# Suppose that $f:I\rightarrow R$ is uniformly continuous--prove that the righthand limit at the endpoint exists

Suppose $f$ is a uniformly continuous function mapping from an open real interval $(a,b)$ into the real numbers. Then the limit as $x$ approaches $a$ from the right of $f(x)$ exists.

I'm having trouble proving this-- I started out with the definition of uniformly continuity. So $f$ is uniformly continuous if for every $\epsilon>0$ there exists a $\delta>0$ such that $\lvert x-y \rvert < \delta$ implies $\lvert f(x)-f(y) \rvert < \epsilon$ for $x,y \in (a,b)$.

Then to prove that the right-hand limit at $a$ exists, I thought to just let $y=a$ and that that would give me the definition of limit; so that $0<x-a<\delta$ implies $\lvert f(x)-f(a) \rvert < \epsilon$, but then I realized that I couldn't do this because $a$ isn't in the interval $(a,b)$.

How can I prove this?

From a broader point of view, you can show that if you have a uniformly continuous map $f:X\to Y$ from a metric space $X$ to a complete metric space $Y$, then $f$ extends uniquely to a map $\hat f:\widehat X\to Y$ where $\widehat X$ is the completion of $X$. This shouldn't come as a surprise since the completion $\widehat X$ is defined in terms of classes of cofinal sequences, and the uniformly continuous maps are exactly those that preserve cofinal sequences. The uniqueness comes for free since $X$ is dense in its completion and $\tilde f\mid X=f$.

To be a bit more concrete, suppose you have a subset $A\subseteq X$ and $f:A\to Y$ is uniformly continuous. Then it can be extended uniquely to a uniformly continuous map $\tilde f:\overline A\to Y$.

We want to define $\tilde f$ on $\overline A$ so that $\tilde f\mid A=f$. Hence suppose that $x\in\hat A$ and $(a_n)$ converges to $x$ with $a_n\in A$. You can show $f(a_n)$ is Cauchy in $Y$, so since $Y$ is complete, we may define $\tilde f(x)=\lim\limits_{n\to\infty} f(a_n)$. That this is independent of the choice of sequence $(a_n)$ stems from the fact uniformly continuous functions send cofinal squences to cofinal sequences, i.e. if $d_X(a_n,a_n')\to 0$ then $d_Y(f(a_n),f(a_n'))\to 0$. Prove this!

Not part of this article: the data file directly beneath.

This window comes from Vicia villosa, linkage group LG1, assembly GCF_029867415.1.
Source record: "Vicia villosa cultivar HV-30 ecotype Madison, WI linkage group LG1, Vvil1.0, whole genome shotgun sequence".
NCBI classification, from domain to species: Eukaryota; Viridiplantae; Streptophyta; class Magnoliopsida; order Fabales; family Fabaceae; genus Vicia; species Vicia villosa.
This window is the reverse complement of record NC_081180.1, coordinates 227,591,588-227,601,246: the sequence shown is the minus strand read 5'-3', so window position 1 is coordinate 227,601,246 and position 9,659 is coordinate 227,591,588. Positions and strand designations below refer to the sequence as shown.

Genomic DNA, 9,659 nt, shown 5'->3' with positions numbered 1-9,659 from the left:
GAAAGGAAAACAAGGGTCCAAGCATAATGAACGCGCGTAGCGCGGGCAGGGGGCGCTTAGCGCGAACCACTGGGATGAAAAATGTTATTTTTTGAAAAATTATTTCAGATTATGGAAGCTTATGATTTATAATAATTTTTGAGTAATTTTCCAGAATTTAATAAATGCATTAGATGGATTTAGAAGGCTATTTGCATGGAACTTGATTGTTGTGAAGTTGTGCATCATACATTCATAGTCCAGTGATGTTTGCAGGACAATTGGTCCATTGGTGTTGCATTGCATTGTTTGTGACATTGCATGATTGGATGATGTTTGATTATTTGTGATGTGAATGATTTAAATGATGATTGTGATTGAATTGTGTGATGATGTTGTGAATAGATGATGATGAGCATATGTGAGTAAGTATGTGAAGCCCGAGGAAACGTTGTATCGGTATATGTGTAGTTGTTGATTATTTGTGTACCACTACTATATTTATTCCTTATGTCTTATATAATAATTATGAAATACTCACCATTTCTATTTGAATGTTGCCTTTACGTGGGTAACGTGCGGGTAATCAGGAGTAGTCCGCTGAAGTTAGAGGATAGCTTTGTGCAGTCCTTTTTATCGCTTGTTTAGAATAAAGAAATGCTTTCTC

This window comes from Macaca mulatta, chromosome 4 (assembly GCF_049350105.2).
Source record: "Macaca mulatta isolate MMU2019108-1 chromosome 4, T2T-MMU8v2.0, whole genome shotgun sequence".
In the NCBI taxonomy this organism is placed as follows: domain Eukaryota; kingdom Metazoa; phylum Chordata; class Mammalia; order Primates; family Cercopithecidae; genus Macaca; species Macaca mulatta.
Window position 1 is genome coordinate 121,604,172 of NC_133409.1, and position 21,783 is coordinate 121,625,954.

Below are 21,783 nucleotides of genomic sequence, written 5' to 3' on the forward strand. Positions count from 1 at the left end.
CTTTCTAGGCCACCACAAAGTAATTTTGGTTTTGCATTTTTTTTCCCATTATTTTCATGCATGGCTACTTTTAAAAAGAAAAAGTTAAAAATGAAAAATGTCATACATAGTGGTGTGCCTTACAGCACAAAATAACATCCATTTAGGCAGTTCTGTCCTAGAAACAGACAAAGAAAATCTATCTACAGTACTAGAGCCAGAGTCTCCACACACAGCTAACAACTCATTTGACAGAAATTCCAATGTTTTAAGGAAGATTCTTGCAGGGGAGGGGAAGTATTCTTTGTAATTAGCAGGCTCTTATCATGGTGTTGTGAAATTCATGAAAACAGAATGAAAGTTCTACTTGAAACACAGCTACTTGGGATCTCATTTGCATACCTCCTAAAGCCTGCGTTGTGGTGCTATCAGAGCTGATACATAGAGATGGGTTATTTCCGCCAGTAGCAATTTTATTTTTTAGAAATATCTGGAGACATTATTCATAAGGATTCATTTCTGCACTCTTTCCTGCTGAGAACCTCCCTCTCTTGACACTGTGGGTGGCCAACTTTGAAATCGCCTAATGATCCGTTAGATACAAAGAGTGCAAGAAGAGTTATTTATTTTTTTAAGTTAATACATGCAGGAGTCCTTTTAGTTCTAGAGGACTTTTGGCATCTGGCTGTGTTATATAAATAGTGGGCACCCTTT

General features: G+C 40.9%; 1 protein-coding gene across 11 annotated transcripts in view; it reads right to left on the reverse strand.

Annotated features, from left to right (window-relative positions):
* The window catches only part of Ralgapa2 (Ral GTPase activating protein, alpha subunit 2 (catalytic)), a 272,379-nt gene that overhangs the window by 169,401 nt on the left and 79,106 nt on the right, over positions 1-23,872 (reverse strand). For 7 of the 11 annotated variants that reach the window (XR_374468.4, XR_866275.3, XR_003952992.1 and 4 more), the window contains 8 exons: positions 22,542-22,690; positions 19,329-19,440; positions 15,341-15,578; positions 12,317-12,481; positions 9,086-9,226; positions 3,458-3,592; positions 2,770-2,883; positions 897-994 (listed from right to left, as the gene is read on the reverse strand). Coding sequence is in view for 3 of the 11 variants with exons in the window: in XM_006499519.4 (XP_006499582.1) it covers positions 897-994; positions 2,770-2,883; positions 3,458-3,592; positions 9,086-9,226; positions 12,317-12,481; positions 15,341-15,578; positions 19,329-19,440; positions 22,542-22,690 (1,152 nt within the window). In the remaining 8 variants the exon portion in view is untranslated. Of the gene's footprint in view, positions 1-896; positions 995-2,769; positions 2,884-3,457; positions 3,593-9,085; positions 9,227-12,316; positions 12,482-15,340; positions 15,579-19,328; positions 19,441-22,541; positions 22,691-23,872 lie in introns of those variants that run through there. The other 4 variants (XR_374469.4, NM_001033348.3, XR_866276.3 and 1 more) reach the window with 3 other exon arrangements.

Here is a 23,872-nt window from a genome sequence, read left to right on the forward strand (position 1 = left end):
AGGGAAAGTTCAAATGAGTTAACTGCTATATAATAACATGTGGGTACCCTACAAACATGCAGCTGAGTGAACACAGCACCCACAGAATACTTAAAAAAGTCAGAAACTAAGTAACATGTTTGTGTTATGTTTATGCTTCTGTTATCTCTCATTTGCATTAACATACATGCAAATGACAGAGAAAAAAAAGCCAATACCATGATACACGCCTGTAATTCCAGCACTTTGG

At any rate, note that this definition agrees on all $A$ with $f$, since when $a\in A$ the constant sequence $(a,a,\ldots,)$ converges to $a$.

It remains to show $\tilde f:\overline A\to Y$ is uniformly continuous. It suffices to show it maps cofinal sequences to cofinal sequences. So suppose $(x_n)$ and $(y_n)$ are sequences in $\overline A$ such that $d(x_n,y_n)\to 0$. We aim to show that $d(\tilde f(x_n),\tilde f(y_n))\to 0$.

For each $n$ we have $x_n=\lim\limits_{i\to \infty}x_n^i$ and $y_n=\lim\limits_{i\to \infty} y_n^i$ for sequences $(x_n^i),(y_n^i)$ in $A$. Let's take $x_n^i$ such that $d(x_n,x_n^i)<1/i$ (and the same for $y_n$). This is actually key in the argument: we can control the convergence of all this (infinitely many!) sequences globally. Given $\varepsilon >0$ we want to obtain $N>0$ such that $n>N$ gives $d(f(x_n),f(y_n))<\varepsilon$.

Given this $\varepsilon>0$, we can find $\delta >0$ such that $x,y\in A$ and $d(x,y)<\delta$ implies $d(f(x),f(y))<\varepsilon/2$. Now there is $J$ such that if $i,j>J$ then for all $n$ we have $d(x_n,x_n^j),d(y_n,y_n^i)<\delta /3$, and we can find $N$ such that $n>N$ implies $d(x_n,y_n)<\delta/3$. This means that when $n>N$ and $i,j>J$, $$d(x_n^j,y_n^i)\leqslant d(x_n^j,x_n)+d(x_n,y_n)+d(y_n^i,y_n)<\delta$$

It follows that if $i,j>J$ then $d(f(x_n^j),f(y_n^i))<\varepsilon/2$. Since $d(-,-)$ is continuous in both variables, this gives upon taking iterated limits that $d(\tilde f(x_n),\tilde f(y_n))\leqslant \varepsilon/2<\varepsilon$ for $n>N$, and hence we conclude $\tilde f$ is uniformly continuous.